While most of the sound and fury during this legislative session has centered on the state’s budget deficit, there are crucial education issues that cry out for attention. For example, Connecticut’s current statutes related to teacher employment and evaluation policies are out of date. They are unfair to students and our best teachers and give us a competitive disadvantage when it comes to attracting and maintaining effective teachers.

Senate Bill 1160 is aimed at revising some of these issues but it needs to be strengthened to include the needs of students in termination decisions, significant weight on student academic growth in teacher evaluation decisions, and the consideration of factors besides seniority in layoff decisions. As a group of mainly business leaders focused on education reform in Connecticut, we see results-based evaluations and decision making as critical components in closing our widest in the nation achievement gap.

Starting with the basics, there is no mention of student instructional needs in the current teacher tenure statutes. Considering the fact that the primary job of teachers is to instruct children, the fact that there is no mention of children’s needs is absurd. SB 1160 should be amended so that all decisions regarding teacher tenure give primary consideration to a teacher’s demonstrated ability to meet the instructional needs of students.

The current version of SB 1160 attempts to provide a seventh way to terminate tenured teachers who are still underperforming following a year to improve after being deemed “deficient” by an approved evaluation system. While it is exciting to see some additional support for teachers and flexibility in removing deficient teachers, the bottom line is that unlike several other states (Maryland, Arizona, New York, Tennessee, Louisiana, Minnesota, Colorado and several others with current pending legislation), this bill does not propose giving significant weight to student academic growth in determining the effectiveness of a teacher.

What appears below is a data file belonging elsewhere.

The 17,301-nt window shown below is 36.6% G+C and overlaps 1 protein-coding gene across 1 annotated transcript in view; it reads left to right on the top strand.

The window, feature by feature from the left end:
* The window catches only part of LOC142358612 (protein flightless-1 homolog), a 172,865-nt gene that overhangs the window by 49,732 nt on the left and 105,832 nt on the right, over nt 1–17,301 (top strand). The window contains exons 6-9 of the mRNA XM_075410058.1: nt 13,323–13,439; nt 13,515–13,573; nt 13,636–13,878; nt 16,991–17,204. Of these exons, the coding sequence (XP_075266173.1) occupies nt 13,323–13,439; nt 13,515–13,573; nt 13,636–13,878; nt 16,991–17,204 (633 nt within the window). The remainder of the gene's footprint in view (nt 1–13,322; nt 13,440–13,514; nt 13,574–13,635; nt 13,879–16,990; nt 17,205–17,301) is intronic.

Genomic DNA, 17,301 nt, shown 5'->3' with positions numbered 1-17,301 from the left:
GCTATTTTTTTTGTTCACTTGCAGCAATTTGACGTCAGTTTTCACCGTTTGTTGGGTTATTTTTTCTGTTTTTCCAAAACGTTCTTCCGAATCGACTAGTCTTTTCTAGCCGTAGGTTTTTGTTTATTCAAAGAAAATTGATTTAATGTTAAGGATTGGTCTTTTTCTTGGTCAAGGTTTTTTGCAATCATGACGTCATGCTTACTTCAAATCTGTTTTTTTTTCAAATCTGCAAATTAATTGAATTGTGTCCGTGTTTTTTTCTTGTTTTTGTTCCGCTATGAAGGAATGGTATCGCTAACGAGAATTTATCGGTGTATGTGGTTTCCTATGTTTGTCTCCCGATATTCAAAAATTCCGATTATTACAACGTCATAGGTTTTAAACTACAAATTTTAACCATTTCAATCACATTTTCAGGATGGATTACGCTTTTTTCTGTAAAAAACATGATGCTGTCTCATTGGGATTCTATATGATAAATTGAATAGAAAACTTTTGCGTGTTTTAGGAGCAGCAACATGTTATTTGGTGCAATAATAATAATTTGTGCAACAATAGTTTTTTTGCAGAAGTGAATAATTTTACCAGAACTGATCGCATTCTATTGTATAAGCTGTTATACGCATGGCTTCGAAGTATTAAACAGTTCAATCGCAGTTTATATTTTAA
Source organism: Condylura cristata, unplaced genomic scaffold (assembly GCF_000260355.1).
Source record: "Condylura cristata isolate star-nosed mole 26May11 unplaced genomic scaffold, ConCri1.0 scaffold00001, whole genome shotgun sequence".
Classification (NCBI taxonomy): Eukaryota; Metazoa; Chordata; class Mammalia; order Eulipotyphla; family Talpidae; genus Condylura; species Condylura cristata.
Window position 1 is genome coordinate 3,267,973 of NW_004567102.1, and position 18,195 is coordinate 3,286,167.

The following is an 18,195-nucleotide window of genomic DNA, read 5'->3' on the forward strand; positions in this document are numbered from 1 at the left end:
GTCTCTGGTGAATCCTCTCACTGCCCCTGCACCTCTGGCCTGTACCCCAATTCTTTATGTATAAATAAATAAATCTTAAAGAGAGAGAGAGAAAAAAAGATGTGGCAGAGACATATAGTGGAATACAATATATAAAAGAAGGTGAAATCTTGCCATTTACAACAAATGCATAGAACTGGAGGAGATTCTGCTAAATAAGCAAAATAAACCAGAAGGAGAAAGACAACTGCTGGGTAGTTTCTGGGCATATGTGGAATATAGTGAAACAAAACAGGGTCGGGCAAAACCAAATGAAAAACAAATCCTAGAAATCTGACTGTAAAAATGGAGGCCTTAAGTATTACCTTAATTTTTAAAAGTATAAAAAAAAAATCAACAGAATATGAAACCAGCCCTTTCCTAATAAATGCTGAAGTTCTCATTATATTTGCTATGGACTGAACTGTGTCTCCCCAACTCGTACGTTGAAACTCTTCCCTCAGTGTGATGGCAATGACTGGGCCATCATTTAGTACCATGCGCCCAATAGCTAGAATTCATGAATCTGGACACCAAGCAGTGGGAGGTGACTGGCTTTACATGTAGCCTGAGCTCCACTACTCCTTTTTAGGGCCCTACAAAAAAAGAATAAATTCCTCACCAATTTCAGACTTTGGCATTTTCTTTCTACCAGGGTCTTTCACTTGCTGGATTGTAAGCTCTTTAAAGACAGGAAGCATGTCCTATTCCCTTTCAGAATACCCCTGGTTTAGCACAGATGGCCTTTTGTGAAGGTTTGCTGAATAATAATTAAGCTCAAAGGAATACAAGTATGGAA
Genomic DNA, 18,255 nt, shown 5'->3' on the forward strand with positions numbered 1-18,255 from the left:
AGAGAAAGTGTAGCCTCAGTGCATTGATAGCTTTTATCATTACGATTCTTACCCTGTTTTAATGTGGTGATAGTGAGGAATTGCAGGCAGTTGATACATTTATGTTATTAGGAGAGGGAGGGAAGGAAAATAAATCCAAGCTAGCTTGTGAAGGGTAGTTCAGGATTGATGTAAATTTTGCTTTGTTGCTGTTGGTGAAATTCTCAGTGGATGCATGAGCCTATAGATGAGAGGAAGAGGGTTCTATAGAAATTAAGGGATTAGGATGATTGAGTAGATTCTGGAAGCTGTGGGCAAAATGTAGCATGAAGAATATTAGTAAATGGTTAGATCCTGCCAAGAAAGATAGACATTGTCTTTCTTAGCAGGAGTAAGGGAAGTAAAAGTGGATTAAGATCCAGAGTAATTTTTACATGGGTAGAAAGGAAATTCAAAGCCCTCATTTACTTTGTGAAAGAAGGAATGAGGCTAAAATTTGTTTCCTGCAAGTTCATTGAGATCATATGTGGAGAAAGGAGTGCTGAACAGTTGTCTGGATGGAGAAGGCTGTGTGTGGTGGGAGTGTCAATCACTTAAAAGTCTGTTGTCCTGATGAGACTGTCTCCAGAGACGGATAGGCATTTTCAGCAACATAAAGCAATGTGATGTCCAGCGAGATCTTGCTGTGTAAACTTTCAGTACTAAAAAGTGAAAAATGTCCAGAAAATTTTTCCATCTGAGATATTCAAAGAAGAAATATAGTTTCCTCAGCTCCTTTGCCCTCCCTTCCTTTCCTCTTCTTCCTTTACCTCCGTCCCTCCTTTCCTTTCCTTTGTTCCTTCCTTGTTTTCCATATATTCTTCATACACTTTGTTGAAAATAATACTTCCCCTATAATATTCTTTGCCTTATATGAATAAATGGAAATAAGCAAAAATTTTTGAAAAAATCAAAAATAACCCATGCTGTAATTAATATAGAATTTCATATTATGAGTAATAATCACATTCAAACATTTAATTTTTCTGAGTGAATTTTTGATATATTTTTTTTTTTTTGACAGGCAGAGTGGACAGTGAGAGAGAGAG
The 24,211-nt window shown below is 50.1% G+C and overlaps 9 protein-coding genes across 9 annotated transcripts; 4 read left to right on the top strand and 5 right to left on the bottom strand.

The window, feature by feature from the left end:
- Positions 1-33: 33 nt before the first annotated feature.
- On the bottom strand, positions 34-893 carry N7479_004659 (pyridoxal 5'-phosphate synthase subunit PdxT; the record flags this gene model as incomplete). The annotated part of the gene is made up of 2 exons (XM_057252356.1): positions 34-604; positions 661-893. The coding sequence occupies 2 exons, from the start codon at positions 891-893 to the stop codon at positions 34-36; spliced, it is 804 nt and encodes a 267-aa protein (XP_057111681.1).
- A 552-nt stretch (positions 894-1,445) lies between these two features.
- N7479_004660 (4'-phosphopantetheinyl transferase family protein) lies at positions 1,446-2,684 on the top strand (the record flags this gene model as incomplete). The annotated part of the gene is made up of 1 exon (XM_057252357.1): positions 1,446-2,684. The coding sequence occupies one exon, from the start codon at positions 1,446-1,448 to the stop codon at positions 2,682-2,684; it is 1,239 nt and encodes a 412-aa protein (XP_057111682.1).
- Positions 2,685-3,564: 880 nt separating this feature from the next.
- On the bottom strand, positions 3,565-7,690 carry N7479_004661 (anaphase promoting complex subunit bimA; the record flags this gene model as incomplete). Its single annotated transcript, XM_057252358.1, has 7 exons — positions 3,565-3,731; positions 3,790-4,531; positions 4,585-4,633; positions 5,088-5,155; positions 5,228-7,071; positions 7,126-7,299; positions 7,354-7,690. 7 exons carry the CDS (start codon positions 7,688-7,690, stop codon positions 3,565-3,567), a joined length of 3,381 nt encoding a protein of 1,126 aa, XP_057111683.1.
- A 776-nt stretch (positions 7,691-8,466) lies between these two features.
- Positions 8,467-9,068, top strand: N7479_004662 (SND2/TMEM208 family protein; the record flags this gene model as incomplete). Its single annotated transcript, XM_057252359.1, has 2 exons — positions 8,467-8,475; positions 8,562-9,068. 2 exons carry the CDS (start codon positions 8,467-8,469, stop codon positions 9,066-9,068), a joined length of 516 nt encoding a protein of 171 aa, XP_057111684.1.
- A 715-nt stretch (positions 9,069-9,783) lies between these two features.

The language in this bill needs to be changed so that all teacher evaluations are required to put significant weight on student results in addition to other important factors such as lesson planning and classroom observation. Of course, the academic progress of a student can’t be measure by just one test score. However, in a given year an array of evidence is available to schools and districts that demonstrate effective teaching and learning.

These changes ensure that our most effective teachers remain and improve in the classroom, our struggling teachers receive the help they need, and our students receive the instruction they deserve. They also ensure that Connecticut is able to compete for ambitious teachers– those who want to find new ways to help students perform at their best and to be recognized for doing so.

Then there is the hot-button issue of layoffs and teacher seniority. Given the current fiscal environment for school districts, SB 1160 must also address school district policies that give primary consideration to years of experience when making these layoff decisions. These policies ignore the documented performance of teachers when deciding who needs to be laid off. Additionally, because schools serving low-income students typically have the least senior staffs, they are usually disrupted most by these policies as they lose more of their teachers.

The bill should be amended to allow districts to give primary consideration to evaluation outcomes. This way, they could first lay off teachers identified as needing “intensive supervision and assistance” with their current evaluation processes. It makes no sense to lay off a teacher who has been documented as being a great teacher while keeping someone who has been identified as struggling simply because he has more years of experience. This practice is unfair to our best teachers but most of all to our students who will receive the ultimate consequence of poor academic instruction and preparation for the future.

It is time for Connecticut’s legislature to put the needs of our students and teachers over the archaic and debilitating policies and practices that govern our teacher employment decisions today.

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